What in the first part Mr. Sen suggests is the earlier call and goes directly against the bewildering argument of the above-mentioned CPM state conference selling the pretentious theory of "unevenness". The second part is the rejection of any struggle in the name of middle class outburst against the "Left" Front or branding all just struggles of the people in West Bengal as a subversive effort against such model government. Now let us hear the voice of ‘Marxist’ bhadralok C.M. of West Bengal, Mr. Bhattacharya. He raised the rod of office in that CPM policy making 20th state conference against trade union militancy. He said threateningly:

"I do clearly say one or two words on the question which has come up (I have heard it in the past as well) over what do we mean by militant movement? We think in our vocabulary, in our language of the communists the words militant movement comes as positive words. Militant movement. A member of our party is militant …….. But what is the meaning of militant movement, etc. What Jyoti babu is saying. In no circumstances workers shall let go out of their hands this right……..

But when just in a similar fashion Jyoti babu says, keep it in mind that we resorted to gheraoing during 67-69, we made a mistake. The path of gherao is not the path of working class movement. I am also saying this. This gherao can not be the path of the working class movement. So also fisticuffs can not be the path. However, democratic trade union movement – demonstrations, processions, gatherings, strikes – is a just right. Who can take away that right?…"110

Buddhadeb like Jyoti Babu and other power hungry CPM leaders has gone crazy. In order to discipline, or in other words, to police the trade union movement in the CPM-ruled West Bengal not only do they condemn the weapon of ‘gherao’ which grew out of the workers’ militant movement in West Bengal during the first United Front government, they actually try to turn the workers’ movement into something toothless, strictly within the bounds of legalism. They cannot just erase the much-used words ‘militant movement’ but stubbornly try and practise to make the words appear capitalist-friendly, giving assuring signals to the MNCs and Indian big-bourgeoisie to do business in West Bengal smoothly and comfortably. ‘Labour problem’, the clitched words had deeply entered into the psyche of the industrialists in reference to the glorious struggles of the workers in Bengal and the then West Bengal. Now the CPM-led govt. of Buddhavev has been overactive to exorcise the industrialists of the "bogey" of labour militancy in West Bengal.

The hypocrat anti-Marxist CPM has for so many years now remained busy with dispelling the fear of the capitalists about the workers over here. Simultaneously like the Labour Party of England or such other social democratic party the CPM sermonizes the workers to be strictly non-violent, within the very limited perspective taking care of labour discipline and obviously "productivity"111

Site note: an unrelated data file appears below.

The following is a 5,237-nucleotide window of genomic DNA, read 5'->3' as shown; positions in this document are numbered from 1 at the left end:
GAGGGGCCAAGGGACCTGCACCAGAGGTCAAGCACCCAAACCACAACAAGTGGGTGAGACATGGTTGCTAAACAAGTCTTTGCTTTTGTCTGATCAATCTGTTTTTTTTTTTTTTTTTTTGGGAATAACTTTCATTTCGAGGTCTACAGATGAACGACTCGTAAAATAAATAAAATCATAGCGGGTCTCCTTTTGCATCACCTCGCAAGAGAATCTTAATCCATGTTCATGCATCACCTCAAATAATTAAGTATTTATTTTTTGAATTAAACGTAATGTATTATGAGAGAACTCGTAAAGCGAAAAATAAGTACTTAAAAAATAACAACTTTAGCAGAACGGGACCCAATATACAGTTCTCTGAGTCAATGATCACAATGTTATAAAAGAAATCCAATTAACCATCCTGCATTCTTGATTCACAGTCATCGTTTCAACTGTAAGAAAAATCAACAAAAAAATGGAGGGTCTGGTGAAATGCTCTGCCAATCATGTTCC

One should not be oblivious of the stark fact that the CPM emerged to the center stage of West Bengal politics capitalizing on the bursting forth of militant struggles of the workers and other toiling people. The above sermons of the aristrocratic, careerist, double-dealing CPM leaders speak volumes against the Left-Front role vis a vis the working class movements. Sjt. babu Satyabrata Sen makes himself ludicrous, like all other CPM leaders, when he announces a brazen dirty lie that under Left Front rule, "As a whole the political consciousness of the toiling classes has boosted up a lot. As a consequence the number of party cadres, the membership of the mass organization of workers, peasants, students, youth, women workers, etc. have gone up…."112

Even the CPM 17th Party Congress in 2002 admitted "…. A considerable number of Party members do not carry out the basic tasks expected from them.", "they will go to the masses when there is an important activity or election", "The recruitment process is liberal and sometimes anarchic …. The new recruits are not given elementary education in Party organization, Party programme and Party policies. Due to this, their political organizational level is very low" etc.113

It is daydreaming to imagine that the CPM party or trade union leaders will lead and fight even against the growing attacks of capital. All talk of progress on the labour front in 26 years of ‘Left’ Front rule is nonsense. Hard facts exist of CITU leaders being discarded with hatred by the workers in one factory after another like IISCO, Hind Motors, Texmaco, Dunlop and so on for their opportunism and role as capitalists’ men obviously in the ‘noble’ interest of saving capital and the Left Front.


102. Ananda Bazar Patrika, March 10, 2003.

103. Sanbad Pratidin June, 21, 2002 and July 5, 2002.

104. Sanbad Pratidin, June 6, 2002.

105. Hindustan Times, April 4, 2003.

106. Source: Paschim Banga Anya Chokhe (Bengali), Nagarik Manch, p. 62

107. In More improved Left front and our thinking, Ibid. p. 19.

108. Nirupam Sen, Prastaber pariprekhit" (The perspective Behind Proposal) In Ibid. p. 28.

109. Satyabrata Sen, Duti Lekha (Two writings) National Book Agency, April 1999. p. 15.

110. Buddhadeb Bhattacharya, "Sanmelane Alochonar Prekhhite Amader Siddhanta", Our Decision in the light of Deliberations in the Conference In More improved Left Front and Our Thinking, Ibid. p. 50

111. Ibid. p. 54

112. Satyabrata Sen, Ibid. p. 15]

113. Communist Party of India (Marxist) Political Organisational Report, Adopted at the 17th Congress, Hydrabad, March 19 – 24, 2002, pp. 71-72.